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Study says seas may rise faster than expected



Molly Keogh, fifth year PhD student, shot this photo near Bohemia and looked northeast across the swamps of Breton Sound in southeastern Louisiana. Picture credits: Tulane University

A recent Tulane University study questions the reliability of measuring sea-level rise in lower-lying coastal areas, such as southern Louisiana, and suggests that the current method underestimates the severity of the problem. This research is at the center of a news article published this week in the journal Science .

Relative sea-level rise, which is a combination of rising water levels and sinking land, has traditionally been measured using tide gauges. Researchers Molly Keogh and Torbjörn Törnqvist, however, argue that in coastal Louisiana tide gauges tell only part of the story.

Tide gauges in such areas are anchored on average 20 meters in the earth and not at the ground surface. "As a result, the gauges do not detect subsidence in the shallow subsurface and thus underestimate the relative sea-level rise," said Keogh, a fifth-year PhD student. Student and principal author of the study.

"This study shows that we need to completely rethink how we measure sea-level rise when the lowlands of the coast subsides rapidly," said Törnqvist, Vokes geology professor at the Tulane School of Science and Engineering. 1

9659005] The study, published in the open access journal Ocean Science says that while flood gauges can accurately measure the subsidence underlying their foundations, the flat subsidence component is missing. Since at least 60 percent of the subsidence occurs in the top 5 meters of the sediment column, the main factor for relative sea-level rise is not dependent on the level gauges.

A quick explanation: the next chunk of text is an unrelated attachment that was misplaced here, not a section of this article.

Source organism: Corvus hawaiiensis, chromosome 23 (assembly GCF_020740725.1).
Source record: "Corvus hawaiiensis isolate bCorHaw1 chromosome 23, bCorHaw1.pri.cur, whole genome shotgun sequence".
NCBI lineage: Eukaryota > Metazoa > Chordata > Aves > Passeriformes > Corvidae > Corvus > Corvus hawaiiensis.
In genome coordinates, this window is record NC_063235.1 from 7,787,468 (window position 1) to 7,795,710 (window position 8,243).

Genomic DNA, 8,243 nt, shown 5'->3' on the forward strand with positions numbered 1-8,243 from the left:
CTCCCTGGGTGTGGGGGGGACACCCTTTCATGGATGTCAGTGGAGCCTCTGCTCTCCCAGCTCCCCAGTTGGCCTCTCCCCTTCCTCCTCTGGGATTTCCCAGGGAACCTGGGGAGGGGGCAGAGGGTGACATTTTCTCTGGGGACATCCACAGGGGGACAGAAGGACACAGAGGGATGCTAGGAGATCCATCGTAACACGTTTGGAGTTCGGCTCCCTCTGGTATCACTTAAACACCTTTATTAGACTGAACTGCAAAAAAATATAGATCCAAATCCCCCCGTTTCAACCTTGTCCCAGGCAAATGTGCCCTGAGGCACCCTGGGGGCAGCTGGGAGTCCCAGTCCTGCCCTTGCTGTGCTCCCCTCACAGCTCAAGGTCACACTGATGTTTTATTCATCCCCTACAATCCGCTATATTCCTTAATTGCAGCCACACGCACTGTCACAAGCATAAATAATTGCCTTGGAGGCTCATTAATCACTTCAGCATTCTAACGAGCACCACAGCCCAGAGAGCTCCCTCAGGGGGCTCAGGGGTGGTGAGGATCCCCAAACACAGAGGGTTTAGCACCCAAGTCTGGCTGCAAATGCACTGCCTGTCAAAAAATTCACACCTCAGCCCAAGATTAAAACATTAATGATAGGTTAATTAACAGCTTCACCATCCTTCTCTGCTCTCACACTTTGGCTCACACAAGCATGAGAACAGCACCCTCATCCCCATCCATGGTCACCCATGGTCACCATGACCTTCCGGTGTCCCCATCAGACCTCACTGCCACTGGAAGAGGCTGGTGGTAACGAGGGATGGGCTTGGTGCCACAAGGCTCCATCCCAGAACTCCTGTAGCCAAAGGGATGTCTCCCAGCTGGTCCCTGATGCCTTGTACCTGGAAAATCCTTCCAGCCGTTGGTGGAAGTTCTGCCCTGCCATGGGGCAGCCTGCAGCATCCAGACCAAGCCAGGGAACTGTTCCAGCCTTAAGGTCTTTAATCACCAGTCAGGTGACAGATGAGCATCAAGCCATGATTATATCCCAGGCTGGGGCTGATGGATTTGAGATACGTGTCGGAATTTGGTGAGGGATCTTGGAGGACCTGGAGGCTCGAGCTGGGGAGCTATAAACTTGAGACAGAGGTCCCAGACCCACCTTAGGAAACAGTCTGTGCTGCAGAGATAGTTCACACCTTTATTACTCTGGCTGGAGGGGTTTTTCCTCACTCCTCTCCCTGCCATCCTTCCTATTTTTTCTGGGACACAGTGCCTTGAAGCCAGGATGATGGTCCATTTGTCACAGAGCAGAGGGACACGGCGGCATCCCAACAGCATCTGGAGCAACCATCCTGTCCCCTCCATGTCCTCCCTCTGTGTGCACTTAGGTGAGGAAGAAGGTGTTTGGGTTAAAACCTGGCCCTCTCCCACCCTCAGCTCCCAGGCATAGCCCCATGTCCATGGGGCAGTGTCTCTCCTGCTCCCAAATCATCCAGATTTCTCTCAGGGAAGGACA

An alternative approach is to measure the flat subsidence using surface survey tables. cost-effective mechanical instruments for measuring height differences in wetlands. Coastal Louisiana already has a network of more than 300 of these instruments. The data can then be combined with measurements of the deepening of GPS data and satellite measurements of sea-level rise.

The rates of relative sea-level rise in this approach are much higher than those from tidal measurements. "We therefore conclude that coastal zones with lower altitudes are at a higher risk of flooding and have a shorter time horizon than previously thought," said Keogh.

She said research has had an impact on coastal communities around the world. 19659005] "Around the world, communities in low-lying coastal areas may be more susceptible to flooding than we were aware of, affecting coastal management, urban planners, and emergency planners." "They plan to rise faster than that based on a specific timetable and sea level What they are going to do will be a problem. "


Explore further:
New map marks the sinking coast of Louisiana

Further information:
Molly E. Keogh et al., Measuring rates of today's relative sea-level rise in low-altitude coastal areas: a critical assessment Ocean Science (2019). DOI: 10.5194 / os-15-61-2019

Magazine Reference:
science

Provided by:
Tulane University


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